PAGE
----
This story first appeared in the InterTown Record newspaper of Sutton, New Hampshire, on Tuesday, February 6, 2018.

 

Sportsmen Club, others, can move forward with Wild Goose appeal

By Ray Carbone

NEWBURY – The fight to develop a public boat launch site for Lake Sunapee on the Wild Goose property is moving forward.

The long-delayed Department of Environmental Services (DES) project suffered a major setback last year when Gov. Chris Sununu urged the executive council to remove it from its list of proposed 2018 projects in favor of finding and developing a new site. He appointed a commission that’s considering other possible locations, including the Sunapee State Beach, while the DES refused to apply for an five-year extension for the project’s wetland construction permit.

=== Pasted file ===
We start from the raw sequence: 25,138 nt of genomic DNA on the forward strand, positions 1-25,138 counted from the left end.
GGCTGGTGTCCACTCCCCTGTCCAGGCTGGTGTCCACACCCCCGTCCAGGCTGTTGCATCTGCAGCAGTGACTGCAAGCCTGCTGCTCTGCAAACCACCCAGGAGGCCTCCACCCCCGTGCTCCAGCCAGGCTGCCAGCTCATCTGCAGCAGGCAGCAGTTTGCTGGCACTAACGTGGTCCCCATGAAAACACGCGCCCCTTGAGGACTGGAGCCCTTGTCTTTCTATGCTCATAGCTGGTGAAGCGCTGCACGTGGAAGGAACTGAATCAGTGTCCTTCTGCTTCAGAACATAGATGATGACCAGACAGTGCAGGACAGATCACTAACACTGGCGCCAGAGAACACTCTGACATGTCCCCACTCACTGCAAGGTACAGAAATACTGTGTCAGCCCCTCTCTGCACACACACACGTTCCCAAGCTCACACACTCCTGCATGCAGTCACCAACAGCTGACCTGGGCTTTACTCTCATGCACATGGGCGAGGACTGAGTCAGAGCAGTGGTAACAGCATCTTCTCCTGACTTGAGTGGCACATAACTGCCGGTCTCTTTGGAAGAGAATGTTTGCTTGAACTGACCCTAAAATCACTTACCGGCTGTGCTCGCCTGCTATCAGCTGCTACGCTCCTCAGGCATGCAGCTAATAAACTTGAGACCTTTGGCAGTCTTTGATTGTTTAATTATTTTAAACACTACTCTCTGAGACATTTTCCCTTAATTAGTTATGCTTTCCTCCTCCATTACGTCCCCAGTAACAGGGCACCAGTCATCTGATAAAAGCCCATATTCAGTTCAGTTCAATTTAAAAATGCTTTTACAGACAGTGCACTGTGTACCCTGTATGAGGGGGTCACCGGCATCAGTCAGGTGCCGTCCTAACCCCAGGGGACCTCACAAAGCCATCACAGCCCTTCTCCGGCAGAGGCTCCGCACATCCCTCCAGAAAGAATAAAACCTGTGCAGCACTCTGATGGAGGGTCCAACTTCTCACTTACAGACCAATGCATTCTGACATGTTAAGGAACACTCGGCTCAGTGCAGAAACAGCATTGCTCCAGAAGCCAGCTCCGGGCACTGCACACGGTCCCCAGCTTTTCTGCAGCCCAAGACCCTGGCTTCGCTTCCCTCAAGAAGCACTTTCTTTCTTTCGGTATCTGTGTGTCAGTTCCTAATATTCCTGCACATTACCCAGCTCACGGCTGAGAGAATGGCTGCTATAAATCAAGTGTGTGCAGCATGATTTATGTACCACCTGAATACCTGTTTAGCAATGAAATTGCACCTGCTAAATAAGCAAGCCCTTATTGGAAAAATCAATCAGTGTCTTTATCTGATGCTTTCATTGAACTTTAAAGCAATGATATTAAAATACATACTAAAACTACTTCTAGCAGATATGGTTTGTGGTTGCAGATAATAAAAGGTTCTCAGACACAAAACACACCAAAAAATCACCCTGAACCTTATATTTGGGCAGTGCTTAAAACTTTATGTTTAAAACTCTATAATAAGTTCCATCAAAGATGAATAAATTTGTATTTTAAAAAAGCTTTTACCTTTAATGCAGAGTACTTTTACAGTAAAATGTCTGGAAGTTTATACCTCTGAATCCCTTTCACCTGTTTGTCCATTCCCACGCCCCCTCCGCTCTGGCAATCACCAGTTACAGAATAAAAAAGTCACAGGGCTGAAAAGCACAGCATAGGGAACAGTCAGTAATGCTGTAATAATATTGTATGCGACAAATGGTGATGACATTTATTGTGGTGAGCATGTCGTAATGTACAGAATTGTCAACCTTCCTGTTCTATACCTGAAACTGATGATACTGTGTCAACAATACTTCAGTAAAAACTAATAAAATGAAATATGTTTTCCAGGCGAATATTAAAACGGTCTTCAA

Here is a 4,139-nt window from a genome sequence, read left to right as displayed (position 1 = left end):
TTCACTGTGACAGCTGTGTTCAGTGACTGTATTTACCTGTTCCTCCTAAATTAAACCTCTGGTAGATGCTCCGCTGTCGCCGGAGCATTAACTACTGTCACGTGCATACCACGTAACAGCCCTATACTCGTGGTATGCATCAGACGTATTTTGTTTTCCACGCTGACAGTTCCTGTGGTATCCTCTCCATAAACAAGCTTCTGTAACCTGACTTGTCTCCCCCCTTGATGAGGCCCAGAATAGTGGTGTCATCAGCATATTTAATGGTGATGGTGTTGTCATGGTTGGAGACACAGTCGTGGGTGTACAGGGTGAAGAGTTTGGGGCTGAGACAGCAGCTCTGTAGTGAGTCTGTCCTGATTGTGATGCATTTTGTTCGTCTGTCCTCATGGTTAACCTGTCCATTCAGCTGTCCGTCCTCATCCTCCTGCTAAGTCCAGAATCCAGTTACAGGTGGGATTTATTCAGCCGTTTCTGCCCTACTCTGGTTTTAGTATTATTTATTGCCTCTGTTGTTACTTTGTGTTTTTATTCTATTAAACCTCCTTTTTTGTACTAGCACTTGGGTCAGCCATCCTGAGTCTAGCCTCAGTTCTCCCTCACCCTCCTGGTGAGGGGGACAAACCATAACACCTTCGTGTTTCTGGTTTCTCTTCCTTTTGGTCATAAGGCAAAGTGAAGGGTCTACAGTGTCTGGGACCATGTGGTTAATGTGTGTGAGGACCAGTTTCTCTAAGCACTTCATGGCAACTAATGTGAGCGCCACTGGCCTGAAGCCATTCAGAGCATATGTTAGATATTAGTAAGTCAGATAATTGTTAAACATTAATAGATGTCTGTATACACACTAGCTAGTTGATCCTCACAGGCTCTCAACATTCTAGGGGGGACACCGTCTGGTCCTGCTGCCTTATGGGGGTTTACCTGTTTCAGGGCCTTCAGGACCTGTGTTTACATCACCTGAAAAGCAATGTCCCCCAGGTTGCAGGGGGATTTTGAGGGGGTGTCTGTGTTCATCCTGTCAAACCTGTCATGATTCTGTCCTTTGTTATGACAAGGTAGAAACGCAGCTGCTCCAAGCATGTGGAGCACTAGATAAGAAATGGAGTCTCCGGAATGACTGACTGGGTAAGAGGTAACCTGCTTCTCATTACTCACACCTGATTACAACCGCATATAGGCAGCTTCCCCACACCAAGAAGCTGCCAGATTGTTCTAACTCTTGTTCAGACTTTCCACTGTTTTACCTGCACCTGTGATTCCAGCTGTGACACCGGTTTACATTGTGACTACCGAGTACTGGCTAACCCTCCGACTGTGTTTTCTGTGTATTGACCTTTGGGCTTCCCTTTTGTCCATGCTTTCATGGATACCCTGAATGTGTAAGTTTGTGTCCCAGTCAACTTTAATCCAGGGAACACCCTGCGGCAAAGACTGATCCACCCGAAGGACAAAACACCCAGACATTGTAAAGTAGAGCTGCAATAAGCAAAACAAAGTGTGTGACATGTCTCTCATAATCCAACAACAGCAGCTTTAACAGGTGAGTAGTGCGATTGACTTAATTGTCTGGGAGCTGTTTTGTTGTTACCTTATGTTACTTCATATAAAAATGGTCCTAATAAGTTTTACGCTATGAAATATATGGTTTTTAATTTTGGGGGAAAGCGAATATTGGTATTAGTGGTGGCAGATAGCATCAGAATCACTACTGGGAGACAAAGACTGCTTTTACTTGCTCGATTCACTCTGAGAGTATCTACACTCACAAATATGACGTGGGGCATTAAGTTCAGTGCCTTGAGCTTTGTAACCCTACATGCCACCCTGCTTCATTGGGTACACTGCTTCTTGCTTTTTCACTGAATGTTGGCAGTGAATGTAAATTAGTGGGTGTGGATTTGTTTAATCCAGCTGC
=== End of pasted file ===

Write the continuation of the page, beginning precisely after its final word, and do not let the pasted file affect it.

But the chairman of the DES’ wetlands council has given new life to supporters of the Wild Goose site. He’s rejected the state’s formal request to dismiss an effort by the Sullivan County Sportsmen and others that would have required the DES to reverse course and apply for the permit extension. The Sportsmen’s group, which includes the New Hampshire Bass Federation, the Mountain View Gun Club, and several other nonprofit organizations and individuals, says the DES should have followed its usual protocol by seeking to extend the permit as its done previously since it’s already approved the construction project, rather than acquiescing to Sununu.

The Sportsmen’s group says the DES should have followed its usual protocol by seeking to extend the permit… since it’s already approved the construction project.

 

In a decision handed down January 11, George W. Kimball, chairman of the council, addresses the state’s two main arguments for dismissing the Sportsmen’s appeal.